I have an idea the dogs can think they are rewarded when there is a false alert. One of the things we learn with clicker training is how a reward marker takes on the value of the reward itself. I.E. a click is nearly as valuable as the food reward it predicts. If you stop rewarding with food after clicking, the click will lose value over time. In barn hunt, calling "rat" becomes a marker for the party to follow. So I think "rat" has a lot of value and serves as a reward by itself. And, its getting recharged every time you call an actual rat tube. Plus, we have the option of being shown a rat tube, so the dogs end on a good note. Thus, the dog is getting a delayed reward for the false call.
I know Gimme responds excitedly to hearing the r-word. She once sprung off the couch ready for action (from a light slumber) after hearing Tommy Lee Jones say, "Rats, cooked rats" in the movie "Volcano". So, I think this muddies the waters for a dog about what is expected in the ring. Are they supposed to find tubes with rats or will any tube do? I could punish Gimme for indicating a litter tube, but I'm not going to go there. Obviously the answer then is to find some distinction about her indication to distinguish between rat tubes and litter tubes.
I was watching other exhibitors and saw one who was moving away when her dog alerted on a tube and calling him by name. She only called it if the dog wouldn't leave the tube. I talked to her later about what she was doing and she said this was the first time she'd tried it and it worked for her, until she called him away using a tone which was a little too sharp. As I thought about this, it seems very similar to what we do in nosework. We are encouraged to keep moving, even when the dog looks to be detailing, so we don't sell them on something which isn't there. And I purposely use moving away to distinguish between distractions and odor hides in containers.
So I decided to try it for our last run. Afterall, even if it didn't work, what did I have to lose. At this point I'd had 22 consecutive NQs since our only Masters leg - one more wouldn't make a bit of difference.
We went in the ring and Gimme went around sniffing and settled on a spot and started barking at it. I moved toward her and then turned and moved away. She started to come with me, then went back and resumed barking. So I went to her, asked her to show me where it was and she did, poked her nose toward it and then backed off a couple feet to bark some more. I called it and it was a rat. So far, so good.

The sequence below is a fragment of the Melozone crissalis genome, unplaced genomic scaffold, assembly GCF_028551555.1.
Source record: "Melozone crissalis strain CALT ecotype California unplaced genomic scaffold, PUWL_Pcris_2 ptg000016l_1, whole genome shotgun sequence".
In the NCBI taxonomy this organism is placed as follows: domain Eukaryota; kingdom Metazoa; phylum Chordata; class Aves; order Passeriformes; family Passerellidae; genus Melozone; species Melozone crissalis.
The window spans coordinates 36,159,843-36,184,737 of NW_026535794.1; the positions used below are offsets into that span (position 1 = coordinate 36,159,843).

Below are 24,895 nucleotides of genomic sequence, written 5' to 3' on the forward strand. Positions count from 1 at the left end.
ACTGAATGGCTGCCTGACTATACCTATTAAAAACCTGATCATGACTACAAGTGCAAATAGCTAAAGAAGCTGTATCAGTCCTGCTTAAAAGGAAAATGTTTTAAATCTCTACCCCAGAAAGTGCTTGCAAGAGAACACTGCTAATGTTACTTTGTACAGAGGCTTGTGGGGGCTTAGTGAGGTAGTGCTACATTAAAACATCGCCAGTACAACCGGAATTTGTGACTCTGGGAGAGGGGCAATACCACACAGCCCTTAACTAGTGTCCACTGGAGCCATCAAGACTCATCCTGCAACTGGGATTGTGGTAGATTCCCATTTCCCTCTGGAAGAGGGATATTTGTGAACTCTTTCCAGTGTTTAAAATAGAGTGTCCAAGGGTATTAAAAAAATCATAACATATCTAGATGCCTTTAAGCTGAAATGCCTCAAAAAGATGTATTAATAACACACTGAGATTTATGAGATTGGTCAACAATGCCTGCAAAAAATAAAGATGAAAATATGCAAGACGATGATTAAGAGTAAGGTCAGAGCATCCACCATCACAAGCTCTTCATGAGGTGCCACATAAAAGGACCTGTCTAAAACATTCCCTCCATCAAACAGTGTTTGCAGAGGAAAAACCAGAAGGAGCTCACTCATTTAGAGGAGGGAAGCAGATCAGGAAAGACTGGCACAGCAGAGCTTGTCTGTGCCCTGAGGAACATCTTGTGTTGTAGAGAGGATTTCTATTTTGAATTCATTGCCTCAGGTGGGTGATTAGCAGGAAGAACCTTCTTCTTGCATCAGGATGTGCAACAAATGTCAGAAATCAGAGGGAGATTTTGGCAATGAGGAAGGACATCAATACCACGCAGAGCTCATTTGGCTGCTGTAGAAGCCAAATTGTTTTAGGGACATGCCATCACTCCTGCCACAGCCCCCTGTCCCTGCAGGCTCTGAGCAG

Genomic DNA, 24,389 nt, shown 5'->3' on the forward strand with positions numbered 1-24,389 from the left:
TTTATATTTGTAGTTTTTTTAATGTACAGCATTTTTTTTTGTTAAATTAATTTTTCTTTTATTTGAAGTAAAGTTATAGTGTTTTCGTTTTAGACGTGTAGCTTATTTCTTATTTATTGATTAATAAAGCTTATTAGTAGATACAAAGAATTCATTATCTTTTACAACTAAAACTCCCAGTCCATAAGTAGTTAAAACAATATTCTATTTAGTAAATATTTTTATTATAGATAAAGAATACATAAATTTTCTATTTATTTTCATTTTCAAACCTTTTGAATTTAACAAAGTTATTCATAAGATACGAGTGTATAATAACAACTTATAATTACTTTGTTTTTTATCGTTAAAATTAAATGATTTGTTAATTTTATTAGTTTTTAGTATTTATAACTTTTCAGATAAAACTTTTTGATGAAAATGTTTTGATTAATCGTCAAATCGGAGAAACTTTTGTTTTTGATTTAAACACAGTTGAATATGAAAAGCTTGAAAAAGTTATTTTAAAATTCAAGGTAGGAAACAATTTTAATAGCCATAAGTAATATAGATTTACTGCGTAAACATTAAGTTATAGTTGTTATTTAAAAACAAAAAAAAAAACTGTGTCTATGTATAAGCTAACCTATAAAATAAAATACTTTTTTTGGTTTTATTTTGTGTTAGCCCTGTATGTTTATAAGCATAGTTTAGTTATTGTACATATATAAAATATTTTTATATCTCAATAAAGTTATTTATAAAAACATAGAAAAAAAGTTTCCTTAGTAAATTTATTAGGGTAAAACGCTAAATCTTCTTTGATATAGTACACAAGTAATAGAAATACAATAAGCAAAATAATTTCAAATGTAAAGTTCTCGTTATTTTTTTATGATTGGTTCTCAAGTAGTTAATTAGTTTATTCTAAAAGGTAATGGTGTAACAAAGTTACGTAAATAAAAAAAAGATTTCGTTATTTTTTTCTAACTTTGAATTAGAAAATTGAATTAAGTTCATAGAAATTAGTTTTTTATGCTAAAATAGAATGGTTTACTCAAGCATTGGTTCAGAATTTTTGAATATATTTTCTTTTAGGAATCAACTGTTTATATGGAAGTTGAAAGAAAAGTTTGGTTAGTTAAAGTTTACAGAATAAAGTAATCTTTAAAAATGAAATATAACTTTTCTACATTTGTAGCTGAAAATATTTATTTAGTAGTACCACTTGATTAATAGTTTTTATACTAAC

From there she searched around and found another tube in the corner and started barking at it. I started moving away and she came with me. I later learned from the judge this was a litter tube. Hmmmmm.
Then she found another tube and started barking. Again I moved away and she started to come with me, then went back toward it. Unfortunately she squatted to pee on the way and was eliminated. I asked the judge and this was a rat tube. So, since she was moving back toward it, it seems the moving away plan may be working. Can't wait to try it again.
I'm not worried about her peeing. It was hot and I was working to get a lot of water into her and we were 4th in the blind, so it had been at least half an hour since she was given an opportunity to pee. Not to mention, she's coming in season and they always pee more then.
The only drawback with the barking is Gimme likes to bark from about 5 feet away from the tube. So if I'm not right there to see her sniffing at it before backing off to bark, then I may not know what she is barking at. This is why I encouraged her to show me where it was for her first tube. I was very happy to see her respond with a poke toward the tube.
It looks like some pieces are falling into place, just don't know when we'll be able to try it again.